Simulated Human Vision..... Ian Overington

Location: Eastbourne. UK
ianoverington@simulatedvision.co.uk ............ www.simulatedvision.co.uk


Optical image formation is by a pair of very simple optical units (the eyeballs) onto detector matrices at the back of the eyeballs (the retinas). The optical units are very simple lenses, with adjustable focal length (by muscular compression) to provide adjustment of focusing distance (accommodation) but without any attempt to provide corrections for such things as the common lens aberrations. In particular there is no correction for chromatic aberration. This means that, apart from anything else, the longitudinal image position varies widely across the visible spectrum for a given accommodation setting (a differential focus change of around two dioptres from red to blue), this feature being particularly noticeable for the blue end of the spectrum. Of recent years (circa 2009) it has finally become clear how this apparent ‘defect’ is actually a necessary property for efficient sensing of stereo depth beyond a few feet (see ‘3D Perception’).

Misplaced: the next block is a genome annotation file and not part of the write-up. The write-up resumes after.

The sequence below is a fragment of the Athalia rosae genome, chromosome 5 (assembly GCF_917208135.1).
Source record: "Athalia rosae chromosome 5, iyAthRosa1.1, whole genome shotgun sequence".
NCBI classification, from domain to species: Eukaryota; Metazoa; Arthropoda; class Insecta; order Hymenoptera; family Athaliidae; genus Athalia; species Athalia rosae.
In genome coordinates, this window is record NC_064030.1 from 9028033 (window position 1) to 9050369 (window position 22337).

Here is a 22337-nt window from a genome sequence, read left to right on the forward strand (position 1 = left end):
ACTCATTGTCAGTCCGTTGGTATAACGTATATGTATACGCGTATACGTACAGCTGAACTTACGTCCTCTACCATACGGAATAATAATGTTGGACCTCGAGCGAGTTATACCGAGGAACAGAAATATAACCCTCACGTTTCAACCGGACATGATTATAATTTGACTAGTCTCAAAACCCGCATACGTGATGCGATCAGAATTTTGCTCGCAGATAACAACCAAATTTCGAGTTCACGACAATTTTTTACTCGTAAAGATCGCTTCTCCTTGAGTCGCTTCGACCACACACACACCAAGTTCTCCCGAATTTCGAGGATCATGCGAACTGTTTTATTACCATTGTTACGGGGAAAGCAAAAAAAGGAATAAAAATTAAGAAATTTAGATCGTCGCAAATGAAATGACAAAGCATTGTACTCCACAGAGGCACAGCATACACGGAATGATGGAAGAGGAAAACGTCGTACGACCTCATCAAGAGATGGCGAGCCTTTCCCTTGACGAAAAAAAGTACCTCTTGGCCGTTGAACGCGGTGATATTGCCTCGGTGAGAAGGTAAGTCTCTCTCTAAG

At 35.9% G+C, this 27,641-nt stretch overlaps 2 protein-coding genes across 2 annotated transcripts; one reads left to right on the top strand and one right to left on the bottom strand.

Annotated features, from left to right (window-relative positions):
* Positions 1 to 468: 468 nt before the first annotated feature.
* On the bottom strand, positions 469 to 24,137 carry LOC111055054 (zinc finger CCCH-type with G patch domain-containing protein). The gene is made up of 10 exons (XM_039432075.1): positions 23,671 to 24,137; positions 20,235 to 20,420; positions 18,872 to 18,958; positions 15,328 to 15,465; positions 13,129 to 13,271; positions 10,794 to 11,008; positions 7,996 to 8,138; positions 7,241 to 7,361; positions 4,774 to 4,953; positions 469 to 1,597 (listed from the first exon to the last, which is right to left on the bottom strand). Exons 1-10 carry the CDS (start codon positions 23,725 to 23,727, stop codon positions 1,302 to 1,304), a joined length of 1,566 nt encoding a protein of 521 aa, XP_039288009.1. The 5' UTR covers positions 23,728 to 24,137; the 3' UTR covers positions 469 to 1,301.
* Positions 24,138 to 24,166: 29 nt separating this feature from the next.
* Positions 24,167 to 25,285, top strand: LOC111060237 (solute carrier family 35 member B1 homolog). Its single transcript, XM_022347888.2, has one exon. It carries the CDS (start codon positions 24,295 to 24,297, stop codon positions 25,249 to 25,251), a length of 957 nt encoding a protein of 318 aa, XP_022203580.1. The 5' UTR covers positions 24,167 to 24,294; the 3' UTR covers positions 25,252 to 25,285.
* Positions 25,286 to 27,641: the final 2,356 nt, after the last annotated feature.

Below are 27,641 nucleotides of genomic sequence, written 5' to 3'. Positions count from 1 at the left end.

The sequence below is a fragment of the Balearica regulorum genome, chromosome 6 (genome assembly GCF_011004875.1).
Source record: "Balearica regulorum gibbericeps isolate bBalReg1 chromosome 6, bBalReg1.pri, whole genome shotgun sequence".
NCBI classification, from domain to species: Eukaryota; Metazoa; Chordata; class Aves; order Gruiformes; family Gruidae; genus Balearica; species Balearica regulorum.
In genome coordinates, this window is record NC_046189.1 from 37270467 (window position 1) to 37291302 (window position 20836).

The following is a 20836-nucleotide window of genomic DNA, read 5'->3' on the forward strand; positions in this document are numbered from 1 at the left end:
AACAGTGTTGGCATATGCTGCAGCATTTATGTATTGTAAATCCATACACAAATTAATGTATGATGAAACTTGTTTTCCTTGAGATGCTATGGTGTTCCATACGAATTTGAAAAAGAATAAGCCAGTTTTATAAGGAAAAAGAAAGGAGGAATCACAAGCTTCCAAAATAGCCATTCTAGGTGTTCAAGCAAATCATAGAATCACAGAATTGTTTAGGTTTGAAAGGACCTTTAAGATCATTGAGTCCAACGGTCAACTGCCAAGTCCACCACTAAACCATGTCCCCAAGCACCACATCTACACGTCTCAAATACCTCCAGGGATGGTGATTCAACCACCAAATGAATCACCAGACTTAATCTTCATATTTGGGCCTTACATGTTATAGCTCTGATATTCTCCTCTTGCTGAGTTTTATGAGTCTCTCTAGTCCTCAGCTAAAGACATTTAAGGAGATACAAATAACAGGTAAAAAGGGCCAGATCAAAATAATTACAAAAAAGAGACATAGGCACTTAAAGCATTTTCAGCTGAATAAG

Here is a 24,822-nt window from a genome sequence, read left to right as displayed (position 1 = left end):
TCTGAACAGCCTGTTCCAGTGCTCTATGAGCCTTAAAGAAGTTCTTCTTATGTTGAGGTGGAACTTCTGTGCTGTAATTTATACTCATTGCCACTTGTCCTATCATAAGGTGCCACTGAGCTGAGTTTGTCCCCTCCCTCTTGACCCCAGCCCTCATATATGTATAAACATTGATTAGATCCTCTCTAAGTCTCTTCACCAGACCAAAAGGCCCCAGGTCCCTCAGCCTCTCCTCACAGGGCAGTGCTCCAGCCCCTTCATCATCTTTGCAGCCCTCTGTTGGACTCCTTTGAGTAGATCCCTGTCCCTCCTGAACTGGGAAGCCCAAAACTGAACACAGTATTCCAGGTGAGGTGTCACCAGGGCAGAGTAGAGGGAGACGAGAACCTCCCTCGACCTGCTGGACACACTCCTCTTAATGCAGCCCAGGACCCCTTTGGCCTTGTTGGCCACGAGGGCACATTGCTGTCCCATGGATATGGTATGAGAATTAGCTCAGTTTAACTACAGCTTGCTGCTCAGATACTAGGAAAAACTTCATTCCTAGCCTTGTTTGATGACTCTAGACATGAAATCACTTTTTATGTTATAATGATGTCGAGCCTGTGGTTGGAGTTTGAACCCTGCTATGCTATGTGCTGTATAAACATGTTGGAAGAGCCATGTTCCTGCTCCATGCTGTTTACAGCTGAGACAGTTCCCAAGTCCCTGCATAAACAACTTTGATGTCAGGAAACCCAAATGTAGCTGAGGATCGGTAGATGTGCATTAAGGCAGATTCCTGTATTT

In addition, because of the simple nature of the lenses, the image formed on the retina is surprisingly blurred, even for best focus, as compared with the images formed by conventional, fully-corrected man-made optical systems.

The amount of light entering the eyeball is controlled by the iris, which acts like an automatic aperture control on cameras to provide a rapid adjustment of light reaching the back of the eyeball in response to external light levels (see Chapter 2.2 of 'Vision and Acquisition' for more information).

The Eyeballs